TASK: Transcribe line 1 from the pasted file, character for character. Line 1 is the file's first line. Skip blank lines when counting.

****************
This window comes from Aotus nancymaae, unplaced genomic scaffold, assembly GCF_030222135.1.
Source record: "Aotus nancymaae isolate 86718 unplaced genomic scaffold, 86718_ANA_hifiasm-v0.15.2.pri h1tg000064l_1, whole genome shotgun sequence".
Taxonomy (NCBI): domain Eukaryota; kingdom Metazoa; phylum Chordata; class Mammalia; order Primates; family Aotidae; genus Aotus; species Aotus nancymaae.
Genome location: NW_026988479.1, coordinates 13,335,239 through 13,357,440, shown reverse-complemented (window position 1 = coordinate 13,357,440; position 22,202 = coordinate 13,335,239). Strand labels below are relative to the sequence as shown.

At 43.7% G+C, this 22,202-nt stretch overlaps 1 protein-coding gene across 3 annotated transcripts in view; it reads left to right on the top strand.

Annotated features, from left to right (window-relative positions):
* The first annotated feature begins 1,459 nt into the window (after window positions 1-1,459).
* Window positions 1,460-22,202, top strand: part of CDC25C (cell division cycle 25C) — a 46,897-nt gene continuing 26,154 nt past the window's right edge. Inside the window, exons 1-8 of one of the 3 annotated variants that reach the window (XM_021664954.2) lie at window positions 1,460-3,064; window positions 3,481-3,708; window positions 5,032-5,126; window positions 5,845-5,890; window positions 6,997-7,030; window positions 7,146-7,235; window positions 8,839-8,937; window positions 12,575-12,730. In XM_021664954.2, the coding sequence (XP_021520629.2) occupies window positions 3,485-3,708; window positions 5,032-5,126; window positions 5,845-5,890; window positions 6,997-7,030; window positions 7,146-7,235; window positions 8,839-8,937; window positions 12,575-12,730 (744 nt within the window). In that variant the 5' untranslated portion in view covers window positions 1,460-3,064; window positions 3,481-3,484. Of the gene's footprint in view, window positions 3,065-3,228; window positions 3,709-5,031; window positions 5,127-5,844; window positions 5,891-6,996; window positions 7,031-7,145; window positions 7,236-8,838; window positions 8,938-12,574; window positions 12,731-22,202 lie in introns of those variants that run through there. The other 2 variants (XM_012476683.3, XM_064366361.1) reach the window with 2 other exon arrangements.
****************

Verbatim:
This window comes from Aotus nancymaae, unplaced genomic scaffold, assembly GCF_030222135.1.